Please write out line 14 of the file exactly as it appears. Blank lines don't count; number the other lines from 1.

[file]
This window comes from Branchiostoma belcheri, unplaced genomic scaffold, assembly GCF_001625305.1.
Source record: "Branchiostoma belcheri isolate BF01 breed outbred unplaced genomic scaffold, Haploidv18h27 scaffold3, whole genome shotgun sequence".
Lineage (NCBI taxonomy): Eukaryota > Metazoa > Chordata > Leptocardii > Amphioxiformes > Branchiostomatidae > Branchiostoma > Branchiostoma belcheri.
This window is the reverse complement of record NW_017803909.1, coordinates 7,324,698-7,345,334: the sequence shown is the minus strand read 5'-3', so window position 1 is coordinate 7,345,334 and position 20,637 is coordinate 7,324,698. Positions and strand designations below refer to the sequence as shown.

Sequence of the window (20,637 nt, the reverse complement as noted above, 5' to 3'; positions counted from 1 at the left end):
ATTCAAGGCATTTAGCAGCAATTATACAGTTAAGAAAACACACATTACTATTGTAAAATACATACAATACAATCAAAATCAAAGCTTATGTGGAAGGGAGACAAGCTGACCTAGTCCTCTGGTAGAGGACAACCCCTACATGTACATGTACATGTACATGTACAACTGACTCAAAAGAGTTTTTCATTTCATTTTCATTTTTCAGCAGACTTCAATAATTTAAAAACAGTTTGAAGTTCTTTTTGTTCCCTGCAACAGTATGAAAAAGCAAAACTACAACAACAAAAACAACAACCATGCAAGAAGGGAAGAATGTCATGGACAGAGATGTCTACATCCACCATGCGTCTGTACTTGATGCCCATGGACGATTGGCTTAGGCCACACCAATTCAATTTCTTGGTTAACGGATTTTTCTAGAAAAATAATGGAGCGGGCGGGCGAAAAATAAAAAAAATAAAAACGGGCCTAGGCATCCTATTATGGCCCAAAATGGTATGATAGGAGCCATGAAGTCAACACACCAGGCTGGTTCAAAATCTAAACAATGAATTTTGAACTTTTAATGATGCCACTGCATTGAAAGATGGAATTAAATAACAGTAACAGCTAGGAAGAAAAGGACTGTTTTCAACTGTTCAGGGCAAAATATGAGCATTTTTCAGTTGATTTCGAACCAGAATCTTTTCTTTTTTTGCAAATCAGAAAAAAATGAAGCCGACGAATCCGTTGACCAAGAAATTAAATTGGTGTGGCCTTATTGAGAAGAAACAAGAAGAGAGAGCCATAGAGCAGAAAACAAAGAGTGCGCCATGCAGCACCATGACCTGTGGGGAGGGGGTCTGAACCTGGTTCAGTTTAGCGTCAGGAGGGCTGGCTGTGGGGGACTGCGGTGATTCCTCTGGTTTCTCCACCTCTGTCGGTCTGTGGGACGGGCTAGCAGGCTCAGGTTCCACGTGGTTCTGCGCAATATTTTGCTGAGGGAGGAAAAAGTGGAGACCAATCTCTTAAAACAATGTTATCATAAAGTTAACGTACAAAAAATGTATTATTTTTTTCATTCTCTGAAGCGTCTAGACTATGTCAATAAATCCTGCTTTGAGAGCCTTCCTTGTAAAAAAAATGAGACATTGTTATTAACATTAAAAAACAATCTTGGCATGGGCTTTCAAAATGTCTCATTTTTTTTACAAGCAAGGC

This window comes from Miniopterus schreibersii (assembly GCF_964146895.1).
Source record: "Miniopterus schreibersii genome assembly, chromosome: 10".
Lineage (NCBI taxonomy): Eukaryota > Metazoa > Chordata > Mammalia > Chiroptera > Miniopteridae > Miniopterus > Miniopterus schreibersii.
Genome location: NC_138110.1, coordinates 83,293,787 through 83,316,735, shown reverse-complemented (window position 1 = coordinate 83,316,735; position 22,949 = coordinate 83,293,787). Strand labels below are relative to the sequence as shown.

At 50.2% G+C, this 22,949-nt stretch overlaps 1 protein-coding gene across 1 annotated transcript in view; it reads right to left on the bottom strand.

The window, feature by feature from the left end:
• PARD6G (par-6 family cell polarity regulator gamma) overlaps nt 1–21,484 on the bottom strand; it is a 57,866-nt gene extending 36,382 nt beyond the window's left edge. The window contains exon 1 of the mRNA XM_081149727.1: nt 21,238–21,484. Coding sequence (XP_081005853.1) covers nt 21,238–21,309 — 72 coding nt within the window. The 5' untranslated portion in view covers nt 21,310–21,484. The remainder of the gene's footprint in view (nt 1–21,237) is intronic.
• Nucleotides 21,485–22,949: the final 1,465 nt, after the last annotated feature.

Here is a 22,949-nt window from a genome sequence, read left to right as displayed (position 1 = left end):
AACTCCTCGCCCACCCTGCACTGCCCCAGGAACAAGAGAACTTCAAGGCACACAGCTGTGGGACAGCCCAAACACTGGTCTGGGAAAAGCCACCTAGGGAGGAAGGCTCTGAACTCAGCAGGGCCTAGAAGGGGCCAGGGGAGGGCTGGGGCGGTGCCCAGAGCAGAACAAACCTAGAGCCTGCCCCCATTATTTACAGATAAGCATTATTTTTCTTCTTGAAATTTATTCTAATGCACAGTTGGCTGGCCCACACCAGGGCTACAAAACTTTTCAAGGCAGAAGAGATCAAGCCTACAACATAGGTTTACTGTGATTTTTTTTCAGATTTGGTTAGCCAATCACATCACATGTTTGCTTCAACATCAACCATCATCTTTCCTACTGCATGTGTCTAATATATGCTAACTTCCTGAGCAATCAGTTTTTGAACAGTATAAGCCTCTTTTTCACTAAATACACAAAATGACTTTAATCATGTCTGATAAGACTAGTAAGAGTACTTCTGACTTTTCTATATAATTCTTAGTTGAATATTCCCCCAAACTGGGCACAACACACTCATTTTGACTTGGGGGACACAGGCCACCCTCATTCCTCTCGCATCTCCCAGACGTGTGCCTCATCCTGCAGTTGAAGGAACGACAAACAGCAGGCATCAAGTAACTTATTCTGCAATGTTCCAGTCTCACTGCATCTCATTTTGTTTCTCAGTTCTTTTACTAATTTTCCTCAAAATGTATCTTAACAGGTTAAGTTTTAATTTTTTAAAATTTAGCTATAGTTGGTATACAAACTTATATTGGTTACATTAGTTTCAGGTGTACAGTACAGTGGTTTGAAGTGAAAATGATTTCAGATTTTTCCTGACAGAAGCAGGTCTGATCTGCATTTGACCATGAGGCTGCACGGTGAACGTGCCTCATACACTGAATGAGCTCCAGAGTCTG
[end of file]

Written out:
• Nucleotides 21,485–22,949: the final 1,465 nt, after the last annotated feature.